Monday, October 1, 2012

Books of the Month: "I Want You to Shut the @#$* Up" and "What's the Matter with White People"




Since we didn't have an official book of the month last month we thought we'd run with 2 books to make up for it.  The first is:

"I Want You to Shut the F#ck Up: How the Audacity of Dopes Is Ruining America"

by 

D.L Hughley

And the second is:

"What's the Matter with White People?"

by 

Joan Walsh

 

"I Want You to Shut the F#ck Up:

Per Amazon:

 “Let us begin by committing ourselves to the truth to see it like it is, and tell it like it is.” —Richard Nixon

“I believe America is the solution to the world’s problems.” —Rush Limbaugh

“SHUT THE F#CK UP.” —D. L. Hughley

The American dream is in dire need of a wake-up call. A f*cked up society is like an addict: if you are in denial, then things are going to keep getting worse until you hit bottom. According to D. L. Hughley, that's the direction in which America is headed.

In I Want You to Shut the F*ck Up, D.L. explains how we've become a nation of fat sissies playing Chicken Little, but in reverse: The sky is falling, but we're supposed to act like everything's fine. D.L. just points out the sobering facts: there is no standard of living by which we are the best. In terms of life expectancy, we're 36th--tied with Cuba; in terms of literacy, we're 20th--behind Kazakhstan. We sit here laughing at Borat, but the Kazakhs are sitting in their country reading.

Things are bad now and they're only going to get worse. Unless, of course, you sit down, shut the f*ck up, and listen to what D. L. Hughley has to say. I Want You to Shut the F*ck Up is a slap to the political senses, a much needed ass-kicking of the American sense of entitlement.  In these pages, D. L. Hughley calls it like he sees it, offering his hilarious yet insightful thoughts on:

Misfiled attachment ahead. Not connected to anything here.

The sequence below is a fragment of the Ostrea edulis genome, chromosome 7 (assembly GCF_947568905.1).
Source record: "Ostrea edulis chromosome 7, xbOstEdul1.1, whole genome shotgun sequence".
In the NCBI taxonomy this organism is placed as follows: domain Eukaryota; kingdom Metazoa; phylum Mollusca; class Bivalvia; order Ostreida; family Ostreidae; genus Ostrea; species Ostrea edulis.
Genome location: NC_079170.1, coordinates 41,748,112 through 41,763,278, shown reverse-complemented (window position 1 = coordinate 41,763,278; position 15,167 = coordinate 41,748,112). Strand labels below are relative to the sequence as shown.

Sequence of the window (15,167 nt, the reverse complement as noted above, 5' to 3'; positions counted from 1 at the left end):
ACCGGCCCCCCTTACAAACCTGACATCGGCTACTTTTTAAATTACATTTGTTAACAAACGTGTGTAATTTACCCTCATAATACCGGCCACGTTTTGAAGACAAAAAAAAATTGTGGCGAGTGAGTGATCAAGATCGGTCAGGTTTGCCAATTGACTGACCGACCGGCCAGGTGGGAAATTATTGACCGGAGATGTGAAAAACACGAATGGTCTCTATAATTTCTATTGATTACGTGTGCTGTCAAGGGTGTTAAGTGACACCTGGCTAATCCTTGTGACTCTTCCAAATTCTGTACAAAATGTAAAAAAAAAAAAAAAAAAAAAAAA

- Our supposedly post-racial society
- The similarities between America the superpower and the drunk idiot at the bar
- Why Bill Clinton is more a product of a black upbringing than Barack Obama
- That apologizing is not the answer to controversy, especially when you meant what you said 
- Why civil rights leaders are largely to blame for black people not being represented on television
- Why getting your ghetto pass revoked should be seen as a good thing, not something to be ashamed of 
- And how hard it is to be married to a black woman

 "What's the Matter with White People"

Per Amazon:

How scapegoat politics is dividing America and bankrupting the middle classThe size and stability of the American middle class was once the envy of the world. But changes unleashed in the 1960s pitted Americans against one another politically in new and destructive ways—while economically, everyone fell behind except the wealthy.
Right-wing culture warriors blamed the decline on the moral shortcomings of "other" Americans—blacks, feminists, gays, immigrants, union members —to court a fearful white working and middle class base with ever more bitter "us" vs. "them" politics. Liberals tried but mostly failed to make the case that we're all in this together. In All for None and None for All, MSNBC political analyst and popular Salon columnist Joan Walsh traces this deeply disturbing dynamic as it has played out over the last forty years, dividing the country, poisoning its politics, jeopardizing its future—and splitting her working class Irish Catholic family as well.
  • Connects the dots of American decline through trends that began in the 1970s and continue today—including the demise of unions, the stagnation of middle class wages, the extension of the right's "Southern Strategy" throughout the country, the victory of Reagan Republicanism, the widening partisan divide, the increase in income inequality, and the drop in economic mobility.
  • Shows how liberals unwittingly collaborated in the "us" vs. "them" narrative and failed to develop an inspiring, persuasive vision of a more fair, united America
  • Explores how the GOP's renewed culture war—one which could conceivably make Rick Santorum president, and produced radical changes in states like Wisconsin, Ohio, and Virginia—now scapegoats even segments of its base, as it blames the troubles of working class whites on their own moral failings rather than an unfair economy
As the United States becomes a "majority-minority" culture, while the GOP doubles down on racial and cultural appeals to rev up its demographically threatened white base in 2012, Walsh talks about race in honest, unflinching, unfamiliar terms, acknowledging not just Republican but Democratic Party political mistakes—and her own. This book will be essential reading as the country struggles through political polarization and racial change to invent the next America in the years to come.
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